Barman: passing the bar

I am a sucker for books like Scott Turow’s One L, as gripping as any thriller, on law school in the USA. So I finished Alex Wellen’s Barman recently.

Wellen doesn’t write about the first year of law school and the Socratic method – presumably One L and The Paper Chase have filled that slot.
He emphasizes that he studied at a ‘second-tier’ law school and concentrates on job searches, the bar exam and the first couple of years of employment in New York at an intellectual property firm (his first degree was in engineering). He has a weblog about tours to sell the book.

The book was a real page-turner most of the way through. The sections on job interviews (invidious questions you can only answer wrong, choosing what to wear) and the bar exam (with details of the kinds of question and the difficulties of answering) were the best for me, and the process of writing for law review, summer internship and starting work were informative. What I was less interested in was what seemed like a fair amount of fill-in: Wellen has a line in slapstick, extending to the behaviour of the washing machine on a backpacking holiday in Europe, and moving into a run-down New York loft entailing a spell of building labour before it was habitable.

I had heard of the Multistate Bar Exam (MBE) but never in detail. Wellen writes:

bq. In any jurisdiction across the United States, lighting a warehouse on fire would be considered arson, but under the law tested on the MBE, it wasn’t. This was the bar administrator’s attempt to level the playing field. By establishing a special set of laws, what I referred to as the “bar code,” nearly every law student … was theoretically on equal footing …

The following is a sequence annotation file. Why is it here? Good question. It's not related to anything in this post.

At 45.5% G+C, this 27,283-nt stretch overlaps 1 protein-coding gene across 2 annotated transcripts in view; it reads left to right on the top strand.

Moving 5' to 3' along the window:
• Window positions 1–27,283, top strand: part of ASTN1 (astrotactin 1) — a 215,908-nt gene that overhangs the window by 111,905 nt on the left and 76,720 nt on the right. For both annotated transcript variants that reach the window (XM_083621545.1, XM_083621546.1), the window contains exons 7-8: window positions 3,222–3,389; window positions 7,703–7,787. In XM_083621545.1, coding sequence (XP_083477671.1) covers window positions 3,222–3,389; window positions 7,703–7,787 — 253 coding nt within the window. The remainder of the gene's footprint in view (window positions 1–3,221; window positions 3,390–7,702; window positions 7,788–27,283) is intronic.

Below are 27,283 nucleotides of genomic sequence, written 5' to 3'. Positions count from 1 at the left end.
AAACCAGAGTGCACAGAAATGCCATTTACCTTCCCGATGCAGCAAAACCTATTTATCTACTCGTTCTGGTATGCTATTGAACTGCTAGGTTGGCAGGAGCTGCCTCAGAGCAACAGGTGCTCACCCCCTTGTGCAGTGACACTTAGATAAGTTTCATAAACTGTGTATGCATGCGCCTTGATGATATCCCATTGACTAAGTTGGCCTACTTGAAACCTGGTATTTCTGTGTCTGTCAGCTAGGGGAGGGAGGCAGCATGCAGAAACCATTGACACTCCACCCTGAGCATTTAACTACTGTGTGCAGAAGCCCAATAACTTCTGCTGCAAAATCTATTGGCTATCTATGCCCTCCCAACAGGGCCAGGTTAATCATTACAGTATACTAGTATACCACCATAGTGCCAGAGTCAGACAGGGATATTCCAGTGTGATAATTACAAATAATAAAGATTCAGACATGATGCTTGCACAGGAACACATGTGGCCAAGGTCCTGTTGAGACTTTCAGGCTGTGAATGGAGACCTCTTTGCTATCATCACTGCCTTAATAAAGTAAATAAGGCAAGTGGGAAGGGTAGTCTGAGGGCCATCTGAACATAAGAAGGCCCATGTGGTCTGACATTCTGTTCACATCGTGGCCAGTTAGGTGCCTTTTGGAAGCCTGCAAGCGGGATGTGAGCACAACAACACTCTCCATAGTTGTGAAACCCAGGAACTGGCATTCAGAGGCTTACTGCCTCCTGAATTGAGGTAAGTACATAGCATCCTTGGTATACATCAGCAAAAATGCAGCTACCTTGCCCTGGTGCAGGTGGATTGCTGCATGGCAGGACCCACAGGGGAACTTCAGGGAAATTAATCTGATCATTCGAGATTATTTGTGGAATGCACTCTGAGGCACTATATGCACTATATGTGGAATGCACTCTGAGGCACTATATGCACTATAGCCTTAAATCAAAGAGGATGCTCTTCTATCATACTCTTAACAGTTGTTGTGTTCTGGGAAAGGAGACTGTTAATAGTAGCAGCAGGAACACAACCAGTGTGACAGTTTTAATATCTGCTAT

The bar code was an imaginary set of tens of thousands of outdated, antiquated laws that everyone needed to be familiar with for the single purpose of passing the bar. For most of us, the laws were inconsistent with anything we’d learned in school and would have no practical application when it came to practicing law.

That makes the book sound a lot drier than it is. You can read some at amazon.com. It’ll be off to ebay for mine soon though.

Another law book not so easy to classify that I need to re-read is Lawrence Joseph’s Lawyerland. What lawyers talk about when they talk about law. It’s a curious fly-on-the-wall look at, or rather listen to, New York lawyers.

Finally, the House of Butter reports a new genre: the Christian legal thriller.

bq. Charlotte based lawyer, Robert Whitlow, is working on his 5th Christian legal thriller. His last Life Support sold 35,000 copies and his 2001 novel, The Trial sold 90,000 copies.

Here’s the source:

bq. All his novels feature Southern lawyers grappling with faith and ethics. His overarching theme, he said, is that “God is real and wants to interact with us.”

Kafka would have been mystified. I wonder if I could create a genre of German legal thrillers where people with websites are targeted by lawyers suing them for not having an Impressum?

1 thought on “Barman: passing the bar

  1. Thanks so much for the Paper Chase refs. When the Am. film Legally Blond (Part I) came out, I unsuccessfully tried tracking down at the local video shop the Paper Chase I remembered from 30 years ago. I was sure it had been plagiarised in part, but next-generation film critics weren’t picking up on the point.

    Certainly, the Eng. BVC – Bar Vocational Course – with its eclectic mix of 10% legal knowledge and 90% compulsory practicals like drafting, negotiation, advocacy and conference skills – can’t be accused of being out of touch with reality. However, even successful students trained in the art of criticising have ungratefully slagged off the course at the main provider-institution as expensive and useless. It’s only the praises that get into print, though.

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